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JD 1992
JD 1992, Lawyer
Category: Intellectual Property Law
Satisfied Customers: 32370
Experience:  18 years experience
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To Whom It May Concern: I am 64, a semi-retired teacher,

Customer Question

To Whom It May Concern:
I am 64, a semi-retired teacher, and, more importantly, a self-published author with 20 books to my credit. I have no heirs although I do have a conventional charity will in place. I want to give my cousin Ina, a fellow writer, the "rights" to my 20 books. They are not yet officially copyrighted (I'm doing that over the next couple of years) but they all have ISBN numbers. I want her to have 1) access to my storefront website 2)my password ***** 3) the right to reap royalties from my books when they sell and 4) any accruing value stemming from their being published by a publisher later on. I thought maybe a codicil to my will. Or perhaps just a carefully worded letter prepared by you, a qualified attorney. How could I best go about it so that my literary works have a home after my demise and survive me, hopefully, into perpetuity? Mary
Submitted: 1 year ago.
Category: Intellectual Property Law
Expert:  JD 1992 replied 1 year ago.

Hello and thank you for contacting us. This is Dwayne B. and I’m an expert here and looking forward to assisting you today. If at any point any of my answers aren’t clear please don’t hesitate to ask for clarification. Also, I can only answer the questions you specifically ask and based on the facts that you give so please be sure that you ask the questions you want to ask and provide all necessary facts. Further, if you get a message asking if you want to do additional services like a telephone call that message is automatically generated by the website and is not sent from me. I, like most of the experts in the Legal categories, do not do telephone calls due to issues with State Bar rules and other concerns.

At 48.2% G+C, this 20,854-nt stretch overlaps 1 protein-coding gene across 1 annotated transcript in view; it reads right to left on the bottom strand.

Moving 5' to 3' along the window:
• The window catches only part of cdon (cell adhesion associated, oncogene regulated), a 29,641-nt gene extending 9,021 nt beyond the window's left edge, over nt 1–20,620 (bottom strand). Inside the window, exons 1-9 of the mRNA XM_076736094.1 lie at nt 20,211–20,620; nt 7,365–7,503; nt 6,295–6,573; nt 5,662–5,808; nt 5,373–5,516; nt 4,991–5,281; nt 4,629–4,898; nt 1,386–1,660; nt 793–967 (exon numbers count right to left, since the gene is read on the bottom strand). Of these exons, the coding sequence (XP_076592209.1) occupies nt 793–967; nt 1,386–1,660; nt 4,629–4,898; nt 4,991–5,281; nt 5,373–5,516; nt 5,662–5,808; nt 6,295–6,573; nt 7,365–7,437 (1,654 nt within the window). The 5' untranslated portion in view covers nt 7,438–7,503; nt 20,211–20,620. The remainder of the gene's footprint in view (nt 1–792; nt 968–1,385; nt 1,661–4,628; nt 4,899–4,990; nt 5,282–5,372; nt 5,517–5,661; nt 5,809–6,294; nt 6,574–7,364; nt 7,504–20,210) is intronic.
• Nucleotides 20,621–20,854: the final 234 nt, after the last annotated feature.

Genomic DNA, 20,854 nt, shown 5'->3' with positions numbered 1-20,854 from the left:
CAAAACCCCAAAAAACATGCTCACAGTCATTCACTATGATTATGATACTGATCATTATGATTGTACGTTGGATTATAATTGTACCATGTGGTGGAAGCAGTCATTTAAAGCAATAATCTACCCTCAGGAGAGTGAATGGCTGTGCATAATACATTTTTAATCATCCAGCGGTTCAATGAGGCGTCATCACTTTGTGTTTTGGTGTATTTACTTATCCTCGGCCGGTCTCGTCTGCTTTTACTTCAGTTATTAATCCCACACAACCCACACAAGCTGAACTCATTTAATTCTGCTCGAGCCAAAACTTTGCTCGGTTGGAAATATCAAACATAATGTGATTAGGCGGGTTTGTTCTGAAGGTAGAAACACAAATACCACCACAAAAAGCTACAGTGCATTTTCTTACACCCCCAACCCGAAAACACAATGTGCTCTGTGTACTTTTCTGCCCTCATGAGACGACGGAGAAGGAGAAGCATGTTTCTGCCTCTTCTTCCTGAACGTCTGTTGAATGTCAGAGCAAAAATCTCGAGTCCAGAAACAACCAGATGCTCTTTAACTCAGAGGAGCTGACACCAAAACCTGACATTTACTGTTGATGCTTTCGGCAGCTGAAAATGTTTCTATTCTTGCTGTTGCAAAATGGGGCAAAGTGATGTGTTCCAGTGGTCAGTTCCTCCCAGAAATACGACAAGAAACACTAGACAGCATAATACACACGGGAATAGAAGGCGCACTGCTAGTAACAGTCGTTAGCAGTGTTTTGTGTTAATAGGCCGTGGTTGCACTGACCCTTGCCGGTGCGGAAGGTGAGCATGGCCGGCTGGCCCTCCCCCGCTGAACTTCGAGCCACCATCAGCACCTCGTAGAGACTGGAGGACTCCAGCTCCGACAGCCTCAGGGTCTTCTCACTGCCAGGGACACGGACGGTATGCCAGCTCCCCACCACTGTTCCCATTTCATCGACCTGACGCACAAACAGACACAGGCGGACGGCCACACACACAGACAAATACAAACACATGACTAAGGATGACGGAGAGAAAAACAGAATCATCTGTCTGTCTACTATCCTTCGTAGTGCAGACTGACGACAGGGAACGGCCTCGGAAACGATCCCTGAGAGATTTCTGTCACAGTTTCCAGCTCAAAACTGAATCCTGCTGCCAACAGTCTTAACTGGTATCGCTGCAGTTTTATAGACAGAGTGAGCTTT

There are a couple of methods you could use. The easiest is through a will or a codicil to a will. Codicils are getting rare now, most attorneys prefer just to redo the entire will and that way there is never going to be an issue as to some discrepancy between the original will and the codicil.

The second, and more involved way, is to put all of these into a trust and then have the trust proceeds go to you during your lifetime and then at death begin to go to her.

The trust may make sense if you have other assets that you need to address but to know for sure you'd need to sit down with an attorney and go over your assets and liabilities as well as the tax implications at death.